9. We vote all the time on things not in our interest, and a lot of those votes are made without the voters knowing all the facts. And with Big Business development, it’s always the same–it’ll bring lower prices and JOBS, blah-blah.  And it’s always the same–it destroys small business (and jobs) and creates LOWER-PAYING jobs.  It’s almost like WalMart ‘forces’ people economically to shop there.  Me, I go to our Great Corner Store here in Montpelier, The Uncommon Market.  We should always consider what’s at stake with WalMarts or any other Big Box/Big Business ‘development’ proposed for the ‘greater good’ of the community–it is NOT for the greater good of the community; it is for the GREATER GOOD OF THE BIG CORPORATION.  When our community loses its ‘Community’ Corner Stores, our Community is diminished.  Our sense of belonging to something, of enjoying our contribution to and interaction with what is ‘special’ to our neighborhoods.  So, it goes without saying, to me anyway, that resisting the move to herd us all into the Malls, to herd our children into Big Regional Schools, to rip apart the texture of our belonging to a community, is a GOOD FIGHT, and I thank you , Sue, for pointing the finger at our Governor, who is now being praised in some circles as the most Progressive sonofabitch around since Bernie Sanders took the subway from Brooklyn to Burlington.  Bullshit is still Bullshit.  Hey, WalMart ought to have a SALE on that–before there are no cows or bulls left in our fields, only Mall Droppings.  Good For You, Sue!  Keep It Up!  I’m right behind you.  And, thank God, not in a line at WalMart!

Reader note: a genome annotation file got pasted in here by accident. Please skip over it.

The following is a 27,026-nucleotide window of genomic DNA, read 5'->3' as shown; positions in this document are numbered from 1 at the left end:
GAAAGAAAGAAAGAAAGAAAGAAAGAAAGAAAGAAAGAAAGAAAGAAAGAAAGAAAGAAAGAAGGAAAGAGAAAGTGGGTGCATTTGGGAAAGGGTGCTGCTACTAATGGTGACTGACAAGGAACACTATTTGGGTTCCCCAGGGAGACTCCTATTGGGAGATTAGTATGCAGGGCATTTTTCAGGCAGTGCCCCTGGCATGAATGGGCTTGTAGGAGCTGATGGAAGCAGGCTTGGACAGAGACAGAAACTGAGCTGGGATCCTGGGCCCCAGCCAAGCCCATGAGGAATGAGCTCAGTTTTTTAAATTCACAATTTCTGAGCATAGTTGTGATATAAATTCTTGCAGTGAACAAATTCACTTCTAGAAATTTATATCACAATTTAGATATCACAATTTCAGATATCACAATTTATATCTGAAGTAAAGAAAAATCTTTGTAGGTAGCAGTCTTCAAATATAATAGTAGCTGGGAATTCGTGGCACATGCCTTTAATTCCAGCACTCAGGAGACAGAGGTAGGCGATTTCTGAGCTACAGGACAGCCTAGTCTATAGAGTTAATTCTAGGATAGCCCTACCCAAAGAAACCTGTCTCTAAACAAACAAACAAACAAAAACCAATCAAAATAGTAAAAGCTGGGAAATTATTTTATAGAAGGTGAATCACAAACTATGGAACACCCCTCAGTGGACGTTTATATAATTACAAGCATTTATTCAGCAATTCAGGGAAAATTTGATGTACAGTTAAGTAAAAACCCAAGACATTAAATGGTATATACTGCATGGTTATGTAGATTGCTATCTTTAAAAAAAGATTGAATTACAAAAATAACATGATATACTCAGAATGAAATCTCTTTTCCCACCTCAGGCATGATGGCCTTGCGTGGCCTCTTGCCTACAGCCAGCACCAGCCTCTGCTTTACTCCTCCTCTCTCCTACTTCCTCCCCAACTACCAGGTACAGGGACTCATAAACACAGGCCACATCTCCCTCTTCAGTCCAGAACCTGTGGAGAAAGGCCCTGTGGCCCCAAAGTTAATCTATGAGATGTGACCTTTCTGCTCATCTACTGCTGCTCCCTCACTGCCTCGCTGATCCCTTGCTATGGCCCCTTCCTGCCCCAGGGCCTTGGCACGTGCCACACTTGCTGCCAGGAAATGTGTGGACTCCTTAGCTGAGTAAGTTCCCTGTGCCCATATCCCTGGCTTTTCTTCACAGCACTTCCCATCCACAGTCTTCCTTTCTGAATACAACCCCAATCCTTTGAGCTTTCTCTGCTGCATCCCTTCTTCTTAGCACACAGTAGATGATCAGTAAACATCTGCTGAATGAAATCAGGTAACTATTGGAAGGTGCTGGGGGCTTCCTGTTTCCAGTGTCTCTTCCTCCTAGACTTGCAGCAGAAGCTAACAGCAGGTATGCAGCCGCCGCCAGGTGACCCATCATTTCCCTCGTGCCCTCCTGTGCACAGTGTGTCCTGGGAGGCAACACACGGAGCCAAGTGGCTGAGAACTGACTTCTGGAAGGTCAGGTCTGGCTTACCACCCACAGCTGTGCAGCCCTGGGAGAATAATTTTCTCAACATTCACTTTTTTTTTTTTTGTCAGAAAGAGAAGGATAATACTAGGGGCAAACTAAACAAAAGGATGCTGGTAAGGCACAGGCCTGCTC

10. I have had some experience with voter referenda in North Dakota, where voters have the ability to initiate a law, a referendum, and also to sustain or reject a law that has been passed, a referral.  Generally, referenda/referrals are more prevalent in western states.  Eastern states largely had more confidence in representative governmental structures; western states, farther from the power centers, were much more skeptical and tended to rely more on these popular initiatives.

    Vermont has had referenda over the years, and you can learn more at the State Archives website:  http://vermont-archives.org/go…  Referendum power is quite constrained here, however.

    Like any other political mechanism, it can cut both ways,  good and bad.  California is still living with the general debacle that was Prop 13 back in 1978.  Attempts at direct democracy have their understandable appeal, but, as witnessed by California’s tumultuous record, they can destabilizing.  

    Someone once said that, of the three levels of government, state government was the best.  The federal level was corrupted by money; the local level by cronyism.  Having been at those two levels, I readily agree. Yet, I also believe that state governments are becoming pinched by both cronyism and money, and Vermont is no exception.

    What’s my solution?  Beats me!  Certainly, I believe Vermont needs better conflict-of-interest laws, better financial disclosure laws, better procedures governing the revolving door as recently highlighted by the Karen Marshall move, although what happened there is nothing new and has certainly been a bi-partisan trait.  We also must provide a greater measure of transparency and adherence to our Open Meetings law, with more severe penalties for those who break it. Perhaps better whistle blower protections.  That’s a start.  I also feel that the oft-cited claim — “we don’t need these laws here because everybody knows each other” — is baloney and a way of minimizing the need for reform.